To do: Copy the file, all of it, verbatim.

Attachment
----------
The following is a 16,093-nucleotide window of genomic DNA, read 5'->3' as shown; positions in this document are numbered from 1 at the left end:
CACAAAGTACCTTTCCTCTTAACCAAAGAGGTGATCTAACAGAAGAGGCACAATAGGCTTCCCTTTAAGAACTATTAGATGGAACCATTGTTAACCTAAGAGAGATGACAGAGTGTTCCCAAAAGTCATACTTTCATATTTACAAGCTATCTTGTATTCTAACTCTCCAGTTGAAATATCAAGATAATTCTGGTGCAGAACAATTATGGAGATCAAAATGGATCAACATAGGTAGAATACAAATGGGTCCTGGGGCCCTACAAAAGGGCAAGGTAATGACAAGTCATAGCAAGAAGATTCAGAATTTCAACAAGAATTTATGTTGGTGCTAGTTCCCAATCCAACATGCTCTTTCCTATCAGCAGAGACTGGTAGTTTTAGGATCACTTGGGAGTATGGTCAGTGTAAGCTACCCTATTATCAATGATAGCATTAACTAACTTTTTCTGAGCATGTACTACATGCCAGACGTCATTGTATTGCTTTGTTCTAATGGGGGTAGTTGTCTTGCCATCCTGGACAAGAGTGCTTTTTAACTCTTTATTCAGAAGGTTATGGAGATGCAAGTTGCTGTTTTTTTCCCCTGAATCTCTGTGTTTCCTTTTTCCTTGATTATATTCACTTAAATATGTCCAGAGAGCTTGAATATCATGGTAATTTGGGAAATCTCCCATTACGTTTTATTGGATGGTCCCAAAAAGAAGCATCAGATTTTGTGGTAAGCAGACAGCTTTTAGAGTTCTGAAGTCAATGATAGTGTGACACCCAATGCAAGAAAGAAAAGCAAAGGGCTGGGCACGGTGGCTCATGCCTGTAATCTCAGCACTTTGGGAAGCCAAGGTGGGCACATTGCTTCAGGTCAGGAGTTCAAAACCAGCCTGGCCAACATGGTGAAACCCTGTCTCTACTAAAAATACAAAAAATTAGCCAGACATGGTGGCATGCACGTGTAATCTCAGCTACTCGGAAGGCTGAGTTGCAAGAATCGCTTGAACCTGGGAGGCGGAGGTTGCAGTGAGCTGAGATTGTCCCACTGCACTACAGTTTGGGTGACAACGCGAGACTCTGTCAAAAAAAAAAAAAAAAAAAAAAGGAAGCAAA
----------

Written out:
The following is a 16,093-nucleotide window of genomic DNA, read 5'->3' as shown; positions in this document are numbered from 1 at the left end:
CACAAAGTACCTTTCCTCTTAACCAAAGAGGTGATCTAACAGAAGAGGCACAATAGGCTTCCCTTTAAGAACTATTAGATGGAACCATTGTTAACCTAAGAGAGATGACAGAGTGTTCCCAAAAGTCATACTTTCATATTTACAAGCTATCTTGTATTCTAACTCTCCAGTTGAAATATCAAGATAATTCTGGTGCAGAACAATTATGGAGATCAAAATGGATCAACATAGGTAGAATACAAATGGGTCCTGGGGCCCTACAAAAGGGCAAGGTAATGACAAGTCATAGCAAGAAGATTCAGAATTTCAACAAGAATTTATGTTGGTGCTAGTTCCCAATCCAACATGCTCTTTCCTATCAGCAGAGACTGGTAGTTTTAGGATCACTTGGGAGTATGGTCAGTGTAAGCTACCCTATTATCAATGATAGCATTAACTAACTTTTTCTGAGCATGTACTACATGCCAGACGTCATTGTATTGCTTTGTTCTAATGGGGGTAGTTGTCTTGCCATCCTGGACAAGAGTGCTTTTTAACTCTTTATTCAGAAGGTTATGGAGATGCAAGTTGCTGTTTTTTTCCCCTGAATCTCTGTGTTTCCTTTTTCCTTGATTATATTCACTTAAATATGTCCAGAGAGCTTGAATATCATGGTAATTTGGGAAATCTCCCATTACGTTTTATTGGATGGTCCCAAAAAGAAGCATCAGATTTTGTGGTAAGCAGACAGCTTTTAGAGTTCTGAAGTCAATGATAGTGTGACACCCAATGCAAGAAAGAAAAGCAAAGGGCTGGGCACGGTGGCTCATGCCTGTAATCTCAGCACTTTGGGAAGCCAAGGTGGGCACATTGCTTCAGGTCAGGAGTTCAAAACCAGCCTGGCCAACATGGTGAAACCCTGTCTCTACTAAAAATACAAAAAATTAGCCAGACATGGTGGCATGCACGTGTAATCTCAGCTACTCGGAAGGCTGAGTTGCAAGAATCGCTTGAACCTGGGAGGCGGAGGTTGCAGTGAGCTGAGATTGTCCCACTGCACTACAGTTTGGGTGACAACGCGAGACTCTGTCAAAAAAAAAAAAAAAAAAAAAAGGAAGCAAA